My rating: 2 of 5 stars
ebook, 328 pages
Published November 5th 2013 by Atria/Emily Bestler BooksSource: Netgalley
'Bellman & Black is a heart-thumpingly perfect ghost story, beautifully and irresistibly written, its ratcheting tension exquisitely calibrated line by line. Its hero is William Bellman, who, as a boy of 10, killed a shiny black rook with a catapult, and who grew up to be someone, his neighbours think, who "could go to the good or the bad." And indeed, although William Bellman's life at first seems blessed—he has a happy marriage to a beautiful woman, becomes father to a brood of bright, strong children, and thrives in business—one by one, people around him die. And at each funeral, he is startled to see a strange man in black, smiling at him. At first, the dead are distant relatives, but eventually his own children die, and then his wife, leaving behind only one child, his favourite, Dora. Unhinged by grief, William gets drunk and stumbles to his wife's fresh grave—and who should be there waiting, but the smiling stranger in black. The stranger has a proposition for William—a mysterious business called "Bellman & Black" . . .'
I went into reading Bellman & Black without first reading Diane Setterfield's other novel, The Thirteenth Tale, so I had no idea what to expect from this author. After doing further research since finishing this one I've come to realise that these two books are apparently completely different to each other in the way they are written so if you like one you won't necessarily be a fan of the other.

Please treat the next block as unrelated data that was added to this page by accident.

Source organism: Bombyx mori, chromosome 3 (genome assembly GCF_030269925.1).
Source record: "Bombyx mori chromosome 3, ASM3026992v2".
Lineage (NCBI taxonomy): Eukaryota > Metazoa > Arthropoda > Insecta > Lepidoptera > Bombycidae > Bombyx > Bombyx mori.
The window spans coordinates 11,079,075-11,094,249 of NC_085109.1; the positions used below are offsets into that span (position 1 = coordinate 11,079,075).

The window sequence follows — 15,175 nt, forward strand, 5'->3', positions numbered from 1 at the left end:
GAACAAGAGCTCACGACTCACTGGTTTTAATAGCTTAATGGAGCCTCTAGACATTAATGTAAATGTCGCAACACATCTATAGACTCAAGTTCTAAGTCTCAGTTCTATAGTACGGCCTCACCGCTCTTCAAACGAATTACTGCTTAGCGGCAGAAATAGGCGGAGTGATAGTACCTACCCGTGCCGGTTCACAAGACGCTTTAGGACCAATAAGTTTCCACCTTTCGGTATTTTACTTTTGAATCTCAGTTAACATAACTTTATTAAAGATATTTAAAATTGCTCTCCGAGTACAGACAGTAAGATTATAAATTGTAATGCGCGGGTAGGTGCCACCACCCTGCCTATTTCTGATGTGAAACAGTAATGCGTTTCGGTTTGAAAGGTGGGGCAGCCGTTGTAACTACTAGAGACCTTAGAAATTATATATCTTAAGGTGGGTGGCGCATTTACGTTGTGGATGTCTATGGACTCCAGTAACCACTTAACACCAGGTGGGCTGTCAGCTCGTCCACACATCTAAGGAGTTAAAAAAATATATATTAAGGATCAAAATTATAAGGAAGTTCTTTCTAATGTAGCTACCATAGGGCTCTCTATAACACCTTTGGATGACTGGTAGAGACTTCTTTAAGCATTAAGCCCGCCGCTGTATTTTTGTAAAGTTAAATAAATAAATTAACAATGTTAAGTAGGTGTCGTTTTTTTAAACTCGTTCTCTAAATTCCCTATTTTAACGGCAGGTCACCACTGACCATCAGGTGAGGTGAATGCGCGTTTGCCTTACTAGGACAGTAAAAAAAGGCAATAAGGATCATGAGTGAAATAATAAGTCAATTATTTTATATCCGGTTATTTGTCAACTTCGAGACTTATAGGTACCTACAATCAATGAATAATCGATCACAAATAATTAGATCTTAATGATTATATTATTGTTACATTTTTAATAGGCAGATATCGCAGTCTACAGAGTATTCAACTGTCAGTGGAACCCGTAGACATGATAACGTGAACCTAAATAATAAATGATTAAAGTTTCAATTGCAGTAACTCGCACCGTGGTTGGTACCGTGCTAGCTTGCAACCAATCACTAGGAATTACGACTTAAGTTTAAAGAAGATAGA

Unfortunately I found Bellman & Black a very tedious, slow-paced and difficult book to read. I'd have to go as far as to say that I thought it was boring, plain and simple.
First up were the characters, I couldn't relate to any of them and didn't really end up liking any of them either.
Second up is the whole 'Ghost Story' thing. Where was the ghost story? I couldn't see how this aspect came into the book at all. In my opinion the main character, William Bellman, had psychological issues which made him have a bit of an imaginary 'friend' in the form of Black and be manipulated by him throughout the story but I'm still not really sure.
Lastly, was the plot itself. Other than the fact it very closely followed the career of William Bellman and his successful business as well as the unfortunate demise of his poor family, I can't really think of anything else memorable that actually happened during the whole book.
I had to force myself to finish it just so I could have something to review, but I certainly won't be recommending this book to others.